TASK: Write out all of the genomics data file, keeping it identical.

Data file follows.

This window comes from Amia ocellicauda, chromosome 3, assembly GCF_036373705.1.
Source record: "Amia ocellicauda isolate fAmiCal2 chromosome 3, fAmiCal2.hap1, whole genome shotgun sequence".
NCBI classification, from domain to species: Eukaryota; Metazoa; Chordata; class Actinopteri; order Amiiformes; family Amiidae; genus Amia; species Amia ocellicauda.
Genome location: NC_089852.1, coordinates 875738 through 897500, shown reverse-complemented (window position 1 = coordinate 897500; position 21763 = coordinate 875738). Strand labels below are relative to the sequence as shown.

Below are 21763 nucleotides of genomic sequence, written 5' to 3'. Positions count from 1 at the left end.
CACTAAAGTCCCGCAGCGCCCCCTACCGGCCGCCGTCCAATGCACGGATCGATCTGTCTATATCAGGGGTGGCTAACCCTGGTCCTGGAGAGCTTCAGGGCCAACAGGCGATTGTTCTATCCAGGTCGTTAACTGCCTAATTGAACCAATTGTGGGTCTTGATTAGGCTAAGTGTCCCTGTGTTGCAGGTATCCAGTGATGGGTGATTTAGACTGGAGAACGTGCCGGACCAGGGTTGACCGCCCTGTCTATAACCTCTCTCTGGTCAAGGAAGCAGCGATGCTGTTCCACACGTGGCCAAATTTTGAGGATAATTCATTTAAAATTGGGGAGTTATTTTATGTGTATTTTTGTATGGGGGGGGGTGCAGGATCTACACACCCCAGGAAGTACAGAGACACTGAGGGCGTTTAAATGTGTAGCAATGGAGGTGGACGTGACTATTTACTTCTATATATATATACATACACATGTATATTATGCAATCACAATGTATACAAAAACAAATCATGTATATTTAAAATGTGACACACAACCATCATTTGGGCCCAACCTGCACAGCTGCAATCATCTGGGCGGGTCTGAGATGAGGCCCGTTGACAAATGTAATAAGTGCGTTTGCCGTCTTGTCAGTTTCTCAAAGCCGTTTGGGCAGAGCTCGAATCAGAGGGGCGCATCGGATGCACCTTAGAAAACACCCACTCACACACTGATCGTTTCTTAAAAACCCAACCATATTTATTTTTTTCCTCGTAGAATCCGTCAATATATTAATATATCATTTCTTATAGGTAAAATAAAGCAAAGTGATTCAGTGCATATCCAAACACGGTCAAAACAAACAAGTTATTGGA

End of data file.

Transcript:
This window comes from Amia ocellicauda, chromosome 3, assembly GCF_036373705.1.
Source record: "Amia ocellicauda isolate fAmiCal2 chromosome 3, fAmiCal2.hap1, whole genome shotgun sequence".
NCBI classification, from domain to species: Eukaryota; Metazoa; Chordata; class Actinopteri; order Amiiformes; family Amiidae; genus Amia; species Amia ocellicauda.
Genome location: NC_089852.1, coordinates 875738 through 897500, shown reverse-complemented (window position 1 = coordinate 897500; position 21763 = coordinate 875738). Strand labels below are relative to the sequence as shown.

Below are 21763 nucleotides of genomic sequence, written 5' to 3'. Positions count from 1 at the left end.
CACTAAAGTCCCGCAGCGCCCCCTACCGGCCGCCGTCCAATGCACGGATCGATCTGTCTATATCAGGGGTGGCTAACCCTGGTCCTGGAGAGCTTCAGGGCCAACAGGCGATTGTTCTATCCAGGTCGTTAACTGCCTAATTGAACCAATTGTGGGTCTTGATTAGGCTAAGTGTCCCTGTGTTGCAGGTATCCAGTGATGGGTGATTTAGACTGGAGAACGTGCCGGACCAGGGTTGACCGCCCTGTCTATAACCTCTCTCTGGTCAAGGAAGCAGCGATGCTGTTCCACACGTGGCCAAATTTTGAGGATAATTCATTTAAAATTGGGGAGTTATTTTATGTGTATTTTTGTATGGGGGGGGGTGCAGGATCTACACACCCCAGGAAGTACAGAGACACTGAGGGCGTTTAAATGTGTAGCAATGGAGGTGGACGTGACTATTTACTTCTATATATATATACATACACATGTATATTATGCAATCACAATGTATACAAAAACAAATCATGTATATTTAAAATGTGACACACAACCATCATTTGGGCCCAACCTGCACAGCTGCAATCATCTGGGCGGGTCTGAGATGAGGCCCGTTGACAAATGTAATAAGTGCGTTTGCCGTCTTGTCAGTTTCTCAAAGCCGTTTGGGCAGAGCTCGAATCAGAGGGGCGCATCGGATGCACCTTAGAAAACACCCACTCACACACTGATCGTTTCTTAAAAACCCAACCATATTTATTTTTTTCCTCGTAGAATCCGTCAATATATTAATATATCATTTCTTATAGGTAAAATAAAGCAAAGTGATTCAGTGCATATCCAAACACGGTCAAAACAAACAAGTTATTGGA